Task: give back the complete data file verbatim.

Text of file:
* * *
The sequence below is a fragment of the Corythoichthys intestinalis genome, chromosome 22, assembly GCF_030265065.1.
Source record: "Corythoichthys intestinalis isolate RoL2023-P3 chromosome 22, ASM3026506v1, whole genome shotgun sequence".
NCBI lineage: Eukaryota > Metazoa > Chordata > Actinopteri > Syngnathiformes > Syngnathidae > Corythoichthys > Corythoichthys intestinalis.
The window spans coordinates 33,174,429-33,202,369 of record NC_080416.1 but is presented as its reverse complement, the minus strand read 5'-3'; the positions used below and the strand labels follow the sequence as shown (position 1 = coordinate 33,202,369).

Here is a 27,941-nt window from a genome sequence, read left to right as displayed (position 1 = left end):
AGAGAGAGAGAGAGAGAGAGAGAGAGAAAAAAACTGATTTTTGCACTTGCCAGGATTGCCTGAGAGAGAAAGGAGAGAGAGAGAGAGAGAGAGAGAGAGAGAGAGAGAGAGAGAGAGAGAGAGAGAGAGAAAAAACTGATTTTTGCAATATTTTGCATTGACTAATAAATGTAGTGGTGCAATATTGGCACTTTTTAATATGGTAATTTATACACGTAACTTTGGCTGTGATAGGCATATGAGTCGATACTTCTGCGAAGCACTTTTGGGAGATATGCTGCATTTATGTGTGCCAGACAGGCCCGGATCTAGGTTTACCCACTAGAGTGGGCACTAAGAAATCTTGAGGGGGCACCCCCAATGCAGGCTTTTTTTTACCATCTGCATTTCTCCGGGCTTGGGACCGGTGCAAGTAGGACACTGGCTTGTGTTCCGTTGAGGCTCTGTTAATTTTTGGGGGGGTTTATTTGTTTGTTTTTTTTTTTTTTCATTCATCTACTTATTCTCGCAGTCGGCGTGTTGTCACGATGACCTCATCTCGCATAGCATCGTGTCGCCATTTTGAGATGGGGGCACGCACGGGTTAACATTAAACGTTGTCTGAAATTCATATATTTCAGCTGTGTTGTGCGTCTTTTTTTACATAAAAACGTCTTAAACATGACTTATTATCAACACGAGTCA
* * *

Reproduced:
The sequence below is a fragment of the Corythoichthys intestinalis genome, chromosome 22, assembly GCF_030265065.1.
Source record: "Corythoichthys intestinalis isolate RoL2023-P3 chromosome 22, ASM3026506v1, whole genome shotgun sequence".
NCBI lineage: Eukaryota > Metazoa > Chordata > Actinopteri > Syngnathiformes > Syngnathidae > Corythoichthys > Corythoichthys intestinalis.
The window spans coordinates 33,174,429-33,202,369 of record NC_080416.1 but is presented as its reverse complement, the minus strand read 5'-3'; the positions used below and the strand labels follow the sequence as shown (position 1 = coordinate 33,202,369).

Here is a 27,941-nt window from a genome sequence, read left to right as displayed (position 1 = left end):
AGAGAGAGAGAGAGAGAGAGAGAGAGAAAAAAACTGATTTTTGCACTTGCCAGGATTGCCTGAGAGAGAAAGGAGAGAGAGAGAGAGAGAGAGAGAGAGAGAGAGAGAGAGAGAGAGAGAGAGAGAGAGAAAAAACTGATTTTTGCAATATTTTGCATTGACTAATAAATGTAGTGGTGCAATATTGGCACTTTTTAATATGGTAATTTATACACGTAACTTTGGCTGTGATAGGCATATGAGTCGATACTTCTGCGAAGCACTTTTGGGAGATATGCTGCATTTATGTGTGCCAGACAGGCCCGGATCTAGGTTTACCCACTAGAGTGGGCACTAAGAAATCTTGAGGGGGCACCCCCAATGCAGGCTTTTTTTTACCATCTGCATTTCTCCGGGCTTGGGACCGGTGCAAGTAGGACACTGGCTTGTGTTCCGTTGAGGCTCTGTTAATTTTTGGGGGGGTTTATTTGTTTGTTTTTTTTTTTTTTCATTCATCTACTTATTCTCGCAGTCGGCGTGTTGTCACGATGACCTCATCTCGCATAGCATCGTGTCGCCATTTTGAGATGGGGGCACGCACGGGTTAACATTAAACGTTGTCTGAAATTCATATATTTCAGCTGTGTTGTGCGTCTTTTTTTACATAAAAACGTCTTAAACATGACTTATTATCAACACGAGTCA